This result continues to hold for more general preferences. Suppose that people care about consumption when young and old. Then the young will only want to consume a fraction of their income. That fraction will depend on (among other things) the real rate of return they expect on their retirement savings. As it turns out, the so-called "Golden Rule" allocation requires that money/bonds yield the natural rate of interest.

Is this a good place to start thinking about Eric's question? It may be a good place to start, but we don't want to stop here. The analytical framework above is "bare bones." Among other things, my analysis implicitly assumes that there is no difference between reserves and government treasury securities. Does this matter? If it does, the reasons need to be spelled out. What modifications to the simple model above would imply that to meet a given social objective, it is desirable to have reserves yield less than treasury securities? In reality there is duration risk. But why does the Treasury issue bonds with different maturities in the first place? Moreover, why are these bonds purposefully rendered illiquid (for example, by discouraging the Fed from monetizing the entire bond issue or, at least, from setting up standing purchase facilities?). The answers to these questions are not immediately obvious to me. But they may be to you!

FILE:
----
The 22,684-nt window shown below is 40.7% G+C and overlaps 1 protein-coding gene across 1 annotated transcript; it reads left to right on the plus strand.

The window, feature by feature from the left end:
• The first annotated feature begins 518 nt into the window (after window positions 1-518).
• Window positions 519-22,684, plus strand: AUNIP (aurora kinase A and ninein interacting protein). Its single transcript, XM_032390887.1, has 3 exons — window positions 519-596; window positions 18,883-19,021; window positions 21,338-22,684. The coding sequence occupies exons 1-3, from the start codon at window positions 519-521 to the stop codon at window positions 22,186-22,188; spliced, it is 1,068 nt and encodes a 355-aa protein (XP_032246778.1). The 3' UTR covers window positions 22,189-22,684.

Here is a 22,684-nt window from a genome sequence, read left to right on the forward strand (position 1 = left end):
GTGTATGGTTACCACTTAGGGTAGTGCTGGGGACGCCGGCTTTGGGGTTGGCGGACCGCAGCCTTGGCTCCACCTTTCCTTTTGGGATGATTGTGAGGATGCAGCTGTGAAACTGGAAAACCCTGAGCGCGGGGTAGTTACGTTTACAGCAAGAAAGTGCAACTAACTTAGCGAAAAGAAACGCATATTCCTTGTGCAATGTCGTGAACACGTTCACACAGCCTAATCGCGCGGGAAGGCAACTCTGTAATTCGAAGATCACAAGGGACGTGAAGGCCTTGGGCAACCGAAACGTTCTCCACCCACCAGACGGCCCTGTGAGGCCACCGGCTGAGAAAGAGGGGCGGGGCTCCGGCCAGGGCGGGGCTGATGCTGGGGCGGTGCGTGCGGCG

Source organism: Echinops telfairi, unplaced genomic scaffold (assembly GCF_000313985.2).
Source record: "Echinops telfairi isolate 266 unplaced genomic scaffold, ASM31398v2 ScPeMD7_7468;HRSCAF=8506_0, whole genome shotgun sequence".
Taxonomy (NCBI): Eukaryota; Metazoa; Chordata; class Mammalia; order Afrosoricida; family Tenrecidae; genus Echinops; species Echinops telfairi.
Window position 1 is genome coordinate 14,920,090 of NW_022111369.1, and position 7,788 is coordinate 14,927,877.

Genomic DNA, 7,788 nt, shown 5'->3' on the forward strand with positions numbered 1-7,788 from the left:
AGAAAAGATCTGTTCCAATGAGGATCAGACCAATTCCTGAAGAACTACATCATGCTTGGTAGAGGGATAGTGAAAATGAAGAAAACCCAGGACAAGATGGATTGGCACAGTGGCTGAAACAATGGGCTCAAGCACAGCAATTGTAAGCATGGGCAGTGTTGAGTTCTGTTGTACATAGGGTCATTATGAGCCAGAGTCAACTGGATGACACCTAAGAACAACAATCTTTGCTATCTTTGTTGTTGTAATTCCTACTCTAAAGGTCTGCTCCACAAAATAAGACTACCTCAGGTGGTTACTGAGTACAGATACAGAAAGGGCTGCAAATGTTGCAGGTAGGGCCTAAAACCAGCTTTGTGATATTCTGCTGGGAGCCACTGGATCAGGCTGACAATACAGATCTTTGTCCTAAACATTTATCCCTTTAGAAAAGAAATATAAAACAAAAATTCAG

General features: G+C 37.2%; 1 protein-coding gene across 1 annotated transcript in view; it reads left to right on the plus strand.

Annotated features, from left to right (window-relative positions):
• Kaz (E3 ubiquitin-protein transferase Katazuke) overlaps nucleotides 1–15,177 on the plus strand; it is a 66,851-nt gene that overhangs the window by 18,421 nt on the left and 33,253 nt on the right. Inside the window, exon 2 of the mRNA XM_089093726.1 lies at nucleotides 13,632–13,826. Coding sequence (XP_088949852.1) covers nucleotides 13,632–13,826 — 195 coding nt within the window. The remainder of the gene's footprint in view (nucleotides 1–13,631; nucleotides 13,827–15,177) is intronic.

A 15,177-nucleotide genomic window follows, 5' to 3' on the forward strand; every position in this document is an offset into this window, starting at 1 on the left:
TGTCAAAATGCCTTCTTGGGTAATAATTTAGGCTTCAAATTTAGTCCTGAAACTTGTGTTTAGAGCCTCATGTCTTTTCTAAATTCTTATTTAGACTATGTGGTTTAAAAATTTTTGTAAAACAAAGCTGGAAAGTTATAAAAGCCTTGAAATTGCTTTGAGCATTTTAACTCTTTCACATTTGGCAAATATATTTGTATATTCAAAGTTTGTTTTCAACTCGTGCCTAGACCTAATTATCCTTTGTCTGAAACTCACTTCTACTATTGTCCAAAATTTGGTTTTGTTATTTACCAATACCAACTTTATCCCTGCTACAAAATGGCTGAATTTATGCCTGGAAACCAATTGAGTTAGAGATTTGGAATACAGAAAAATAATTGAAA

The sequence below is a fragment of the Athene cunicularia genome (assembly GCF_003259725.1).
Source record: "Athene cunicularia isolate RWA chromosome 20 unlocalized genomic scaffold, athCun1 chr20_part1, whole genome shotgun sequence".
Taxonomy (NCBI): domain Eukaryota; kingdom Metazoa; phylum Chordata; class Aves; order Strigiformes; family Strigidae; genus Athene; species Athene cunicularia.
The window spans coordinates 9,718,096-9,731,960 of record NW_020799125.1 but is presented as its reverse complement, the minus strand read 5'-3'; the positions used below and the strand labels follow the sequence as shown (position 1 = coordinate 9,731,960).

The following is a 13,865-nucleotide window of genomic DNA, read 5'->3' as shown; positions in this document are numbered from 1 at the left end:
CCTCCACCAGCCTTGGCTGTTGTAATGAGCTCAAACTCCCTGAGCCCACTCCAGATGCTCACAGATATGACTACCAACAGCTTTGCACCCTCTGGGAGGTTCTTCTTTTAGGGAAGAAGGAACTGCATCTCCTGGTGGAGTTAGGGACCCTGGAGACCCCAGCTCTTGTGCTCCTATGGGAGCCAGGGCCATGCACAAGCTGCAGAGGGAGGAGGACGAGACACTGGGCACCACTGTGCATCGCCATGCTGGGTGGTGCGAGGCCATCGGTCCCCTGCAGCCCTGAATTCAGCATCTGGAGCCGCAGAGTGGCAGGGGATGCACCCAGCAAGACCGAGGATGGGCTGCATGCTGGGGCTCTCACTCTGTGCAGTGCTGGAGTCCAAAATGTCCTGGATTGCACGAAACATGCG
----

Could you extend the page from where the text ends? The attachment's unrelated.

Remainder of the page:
## Thursday, March 4, 2021

### Is it time for some unpleasant monetarist arithmetic?

The title of this post alludes to a paper written by Tom Sargent and Neil Wallace 40 years ago "Some Unpleasant Monetarist Arithmetic." The startling conclusion of this paper is that a central bank (limited to interest rate policy and/or open market operations) does not have unilateral control over the long-run rate of inflation. The result is made all the more powerful by the fact that it relies mostly on arithmetic and only minimally on theory.